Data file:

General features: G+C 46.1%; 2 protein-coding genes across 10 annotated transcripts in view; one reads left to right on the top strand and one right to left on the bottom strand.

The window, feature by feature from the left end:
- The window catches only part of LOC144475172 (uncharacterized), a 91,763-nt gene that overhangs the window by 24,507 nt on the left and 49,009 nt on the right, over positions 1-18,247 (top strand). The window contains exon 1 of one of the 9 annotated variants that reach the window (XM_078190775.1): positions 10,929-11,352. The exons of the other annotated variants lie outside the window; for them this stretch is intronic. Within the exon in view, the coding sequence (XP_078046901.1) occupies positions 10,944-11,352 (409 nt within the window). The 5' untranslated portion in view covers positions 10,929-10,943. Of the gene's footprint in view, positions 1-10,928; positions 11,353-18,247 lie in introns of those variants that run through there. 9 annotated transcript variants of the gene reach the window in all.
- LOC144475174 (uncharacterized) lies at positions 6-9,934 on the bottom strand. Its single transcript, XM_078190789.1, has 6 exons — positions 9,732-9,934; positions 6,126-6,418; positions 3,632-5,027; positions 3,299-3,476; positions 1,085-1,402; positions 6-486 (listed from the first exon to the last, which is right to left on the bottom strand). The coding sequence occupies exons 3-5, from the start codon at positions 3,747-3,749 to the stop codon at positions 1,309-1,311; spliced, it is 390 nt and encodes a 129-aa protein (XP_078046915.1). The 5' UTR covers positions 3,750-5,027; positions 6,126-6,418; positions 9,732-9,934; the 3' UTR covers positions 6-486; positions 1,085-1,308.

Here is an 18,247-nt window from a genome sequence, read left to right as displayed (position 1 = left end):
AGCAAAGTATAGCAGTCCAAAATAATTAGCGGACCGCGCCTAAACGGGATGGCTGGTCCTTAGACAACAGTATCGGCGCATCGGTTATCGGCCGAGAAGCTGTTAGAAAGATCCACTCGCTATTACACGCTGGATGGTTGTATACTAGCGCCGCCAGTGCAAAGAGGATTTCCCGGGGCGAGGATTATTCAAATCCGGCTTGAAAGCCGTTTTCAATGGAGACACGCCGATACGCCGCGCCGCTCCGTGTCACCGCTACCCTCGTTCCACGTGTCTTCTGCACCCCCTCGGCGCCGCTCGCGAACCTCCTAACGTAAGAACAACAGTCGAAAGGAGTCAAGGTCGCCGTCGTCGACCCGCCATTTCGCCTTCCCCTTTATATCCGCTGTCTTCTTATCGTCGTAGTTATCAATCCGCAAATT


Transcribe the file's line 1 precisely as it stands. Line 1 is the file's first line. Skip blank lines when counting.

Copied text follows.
General features: G+C 46.1%; 2 protein-coding genes across 10 annotated transcripts in view; one reads left to right on the top strand and one right to left on the bottom strand.